Joe Root has told his England players that their harrowing experience in Brisbane is as tough as it gets, leaving “no excuses” as they head into their must-win second Test against Australia in Adelaide.
Sitting 1-0 down after an opening-day collapse to 147 all out in Brisbane practically settled the first Test, the tourists now welcome back Jimmy Anderson to their attack for the day-night second Test, while Australia’s David Warner is struggling to overcome a suspected broken rib.
Ben Stokes is similarly fit to play as an all-rounder following a knee injury – a full-throttle spell in the nets on Tuesday yesterday saw Root hit on the head – but ultimately England’s hopes of squaring the series may still rest on how the batting lineup fares.
“It’s not going to get any harder than that first day in Brisbane,” said Root. “Especially for guys who have not experienced what an Ashes series is like in Australia. We know it’s not going to get more difficult than that, so in that respect there’s no excuses.”
Stokes struggled last week following his return from a four-month break, making scores of five and 14 with the bat and sending down 12 wicketless overs that cost 65 runs. These included a reprieve for Warner, bowled off a no-ball for 17 en route to a crucial 94, with the front line repeatedly dogging him thereafter.
Root said: “It was a huge ask and I’m probably guilty as much as anyone – I expected too much of him – because I see him almost as a bit of a superhero. Look at what he’s done in the last couple of years when he’s played: at least once a series, maybe twice a series, he’s done something extraordinary which has won you a game on its own.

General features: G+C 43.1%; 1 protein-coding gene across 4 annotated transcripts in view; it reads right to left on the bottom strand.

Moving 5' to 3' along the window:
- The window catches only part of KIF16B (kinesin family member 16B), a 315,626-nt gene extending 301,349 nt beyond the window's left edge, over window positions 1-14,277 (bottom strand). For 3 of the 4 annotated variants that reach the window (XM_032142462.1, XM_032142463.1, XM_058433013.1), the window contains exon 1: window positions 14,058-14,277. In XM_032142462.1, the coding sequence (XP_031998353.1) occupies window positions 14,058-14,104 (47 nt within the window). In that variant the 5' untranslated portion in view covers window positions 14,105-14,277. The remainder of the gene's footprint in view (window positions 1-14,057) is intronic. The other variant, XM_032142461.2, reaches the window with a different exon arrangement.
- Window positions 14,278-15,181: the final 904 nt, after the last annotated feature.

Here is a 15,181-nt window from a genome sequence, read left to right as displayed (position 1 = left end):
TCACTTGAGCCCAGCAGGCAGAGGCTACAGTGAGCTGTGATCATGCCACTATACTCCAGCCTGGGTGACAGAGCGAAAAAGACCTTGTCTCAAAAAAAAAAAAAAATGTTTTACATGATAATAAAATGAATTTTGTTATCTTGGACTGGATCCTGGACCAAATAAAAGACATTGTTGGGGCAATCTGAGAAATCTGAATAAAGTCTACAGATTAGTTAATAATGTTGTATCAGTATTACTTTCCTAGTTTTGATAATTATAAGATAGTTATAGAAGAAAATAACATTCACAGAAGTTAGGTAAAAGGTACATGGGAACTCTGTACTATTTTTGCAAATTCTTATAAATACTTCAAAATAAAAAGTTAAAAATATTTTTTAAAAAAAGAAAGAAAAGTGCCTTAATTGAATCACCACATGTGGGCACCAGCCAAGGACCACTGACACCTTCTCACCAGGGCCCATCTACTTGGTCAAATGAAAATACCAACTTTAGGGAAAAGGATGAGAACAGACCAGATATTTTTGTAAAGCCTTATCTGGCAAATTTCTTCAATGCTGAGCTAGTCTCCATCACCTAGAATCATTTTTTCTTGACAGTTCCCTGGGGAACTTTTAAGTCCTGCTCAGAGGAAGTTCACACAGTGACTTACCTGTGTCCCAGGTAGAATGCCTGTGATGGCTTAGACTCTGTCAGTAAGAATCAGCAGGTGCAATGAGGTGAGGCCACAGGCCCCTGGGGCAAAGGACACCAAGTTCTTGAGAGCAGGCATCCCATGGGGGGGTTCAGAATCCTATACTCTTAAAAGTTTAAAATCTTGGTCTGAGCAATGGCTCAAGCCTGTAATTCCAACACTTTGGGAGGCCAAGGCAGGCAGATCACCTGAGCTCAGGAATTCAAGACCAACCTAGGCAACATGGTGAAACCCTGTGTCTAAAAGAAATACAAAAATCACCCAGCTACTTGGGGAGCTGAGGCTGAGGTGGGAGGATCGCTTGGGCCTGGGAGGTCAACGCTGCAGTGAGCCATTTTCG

“You do get a little complacent about expecting that. It’s easy to forget that on a big occasion like this, whether that be because he’s not played a huge amount and also what he’s gone through recently, I think there was a little bit too much on him.
“But you know the character he is, it’ll have motivated him even more now to put in one of those magical performances, whether that comes this week or further down the line.”
Root has reminded his players of their series win in South Africa in early 2020 when they came back from defeat in the first Test, and he has stressed the importance of viewing this Ashes tour as a “marathon not a sprint” given the compact nature of the schedule.
History shows that an instant reply is needed this week, however, with Don Bradman’s Australia side in 1936-37 the only team in the history of the sport’s longest-running rivalry to come back from 2-0 down and win an Ashes series.
While Anderson looks set to play, albeit with the XI unlikely to be chosen until a final training session under lights on Wednesday evening, Stuart Broad is similarly pushing for a recall. The veteran pair have had extra time to prepare with the pink Kookaburra ball since being overlooked at the Gabba, with Root urging calm if they take the field.
“I think the only thing I’d probably say – and it sounds ridiculous – is not to try too hard,” said the captain. “They’ve not played the first game but they’re world-class performers, they know what they’re doing and should trust what they’ve done for so long. Just go and be Jimmy Anderson and Stuart Broad if you get your opportunity.”
Australia are confirmed to be without Josh Hazlewood due to a side strain – Jhye Richardson is expected to deputise – and may also have to turn to Usman Khawaja as a stand-in opener. Warner was struck in the ribs by a short ball from Stokes at the Gabba and, after missing the final two days, remained in some discomfort upon his return to the nets on Tuesday.